Thursday, September 19, 2013

The Five Languages of Love by Gary Chapman

Right now, Monsieur and I are going through a rough patch. Besides the relationship issues, my mother-in-law has suffered 2 strokes in the last 10 days and is receiving "comfort care." My mother-in-law played a role in our couple life early in our relationship. We spent many week-ends with her on Bowen Island, travelled with her in a motorhome, and I cruised 5 times to Alaska with her when she no longer had Bowen or was able to travel. She and I used to go to plays together and we have even cried together at times. During the last few years, Monsieur has chosen to visit his mother alone and I have respected his wish to have a closer private time with his "mom". His  mother has an "o", mine has a "u".

Yesterday, was my second counselling session. Only I attended and we talked about how I show love and how love was shown in my family. There is a book The Five Languages of Love by Gary Chapman that Monsieur and I read several years ago and that I revisited last night. I am a "book person" and a problem solver so, in times of stress, I try to solve my problems by reading.

The five languages of love, according to Chapman, are affirmation, service, time, gifts and touch.
Which languages we value most depends on our family of origin and our early experience. I am the eldest of four children, 3 of us born within 5 years. According to the questionnaire, my greatest needs are for affirmation and for touch. My mother does not like to "palaver" or brag about her children which is probably why affirmation is so important to me. "Conscientious" and "hard-working" have always been my labels at school and at work. I have always strived to do the best job that I can. I felt  joy when my dying father placed my Sorbonne graduation picture above his bed and told everyone about his "smart" daughter. As my mother had another child on the way when I was only 5 months old, I had no time to be the "superstar."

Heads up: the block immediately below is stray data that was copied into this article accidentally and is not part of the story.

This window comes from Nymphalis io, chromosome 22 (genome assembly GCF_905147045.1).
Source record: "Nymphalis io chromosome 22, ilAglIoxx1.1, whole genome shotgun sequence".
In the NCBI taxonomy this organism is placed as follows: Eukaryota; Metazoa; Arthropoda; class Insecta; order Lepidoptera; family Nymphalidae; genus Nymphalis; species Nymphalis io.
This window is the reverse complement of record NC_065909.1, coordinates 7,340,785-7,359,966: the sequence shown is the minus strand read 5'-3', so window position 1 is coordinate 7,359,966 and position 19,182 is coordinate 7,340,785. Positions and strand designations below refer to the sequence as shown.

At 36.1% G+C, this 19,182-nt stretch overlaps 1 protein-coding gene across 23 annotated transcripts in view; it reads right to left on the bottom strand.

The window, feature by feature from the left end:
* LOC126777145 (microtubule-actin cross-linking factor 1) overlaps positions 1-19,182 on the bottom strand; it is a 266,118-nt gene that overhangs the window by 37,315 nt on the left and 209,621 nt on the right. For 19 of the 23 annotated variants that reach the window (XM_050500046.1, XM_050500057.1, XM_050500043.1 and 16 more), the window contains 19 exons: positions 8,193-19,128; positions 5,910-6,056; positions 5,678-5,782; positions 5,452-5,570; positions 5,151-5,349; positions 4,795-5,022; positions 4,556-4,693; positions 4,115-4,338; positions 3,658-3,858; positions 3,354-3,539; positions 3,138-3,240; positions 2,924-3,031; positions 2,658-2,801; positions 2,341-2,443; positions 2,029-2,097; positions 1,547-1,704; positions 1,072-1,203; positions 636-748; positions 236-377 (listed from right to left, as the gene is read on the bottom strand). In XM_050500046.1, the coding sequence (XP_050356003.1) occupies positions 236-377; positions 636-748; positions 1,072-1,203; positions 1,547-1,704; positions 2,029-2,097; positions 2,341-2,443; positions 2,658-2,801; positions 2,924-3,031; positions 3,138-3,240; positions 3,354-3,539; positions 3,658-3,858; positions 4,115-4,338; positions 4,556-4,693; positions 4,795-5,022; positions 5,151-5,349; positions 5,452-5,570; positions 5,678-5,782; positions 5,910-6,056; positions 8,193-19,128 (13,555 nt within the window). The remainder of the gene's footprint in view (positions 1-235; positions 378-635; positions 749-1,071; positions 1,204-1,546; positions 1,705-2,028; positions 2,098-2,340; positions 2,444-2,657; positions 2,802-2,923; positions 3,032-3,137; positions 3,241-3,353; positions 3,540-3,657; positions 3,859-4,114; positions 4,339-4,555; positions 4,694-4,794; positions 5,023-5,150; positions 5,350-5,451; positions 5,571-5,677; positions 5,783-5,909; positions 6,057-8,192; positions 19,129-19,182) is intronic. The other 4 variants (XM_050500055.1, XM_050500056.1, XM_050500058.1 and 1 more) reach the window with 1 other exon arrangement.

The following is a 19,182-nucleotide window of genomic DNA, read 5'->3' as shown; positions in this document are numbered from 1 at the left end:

My parents kissed almost every day of their 62 year marriage. Whenever my mum was leaving the hospital, my parents embraced at length. Dad sat in the wheelchair at the window to watch mum drive away and mum honked (forget it was a hospital zone) as she pulled away. Each night when we were children, my mother tucked us in and kissed us goodnight. We are a quietly affectionate family. Interestingly, neither of my husbands have come from cuddly families and darling daughter would balk if I tried to kiss her.

I enjoy giving gifts, providing service and spending time with those that I love. I feel happy when my loved ones feel happy and feel frustrated if my efforts are not appreciated.

I don't believe that life is as simple as any book or family system therapy makes it sound but I do believe (as the teacher-librarian person that I used to be) that we are more likely to be successful, the more tools that we have in our toolbox.

Today, I will go with my husband to visit his mother and to say good-bye to a lady who was also my friend.

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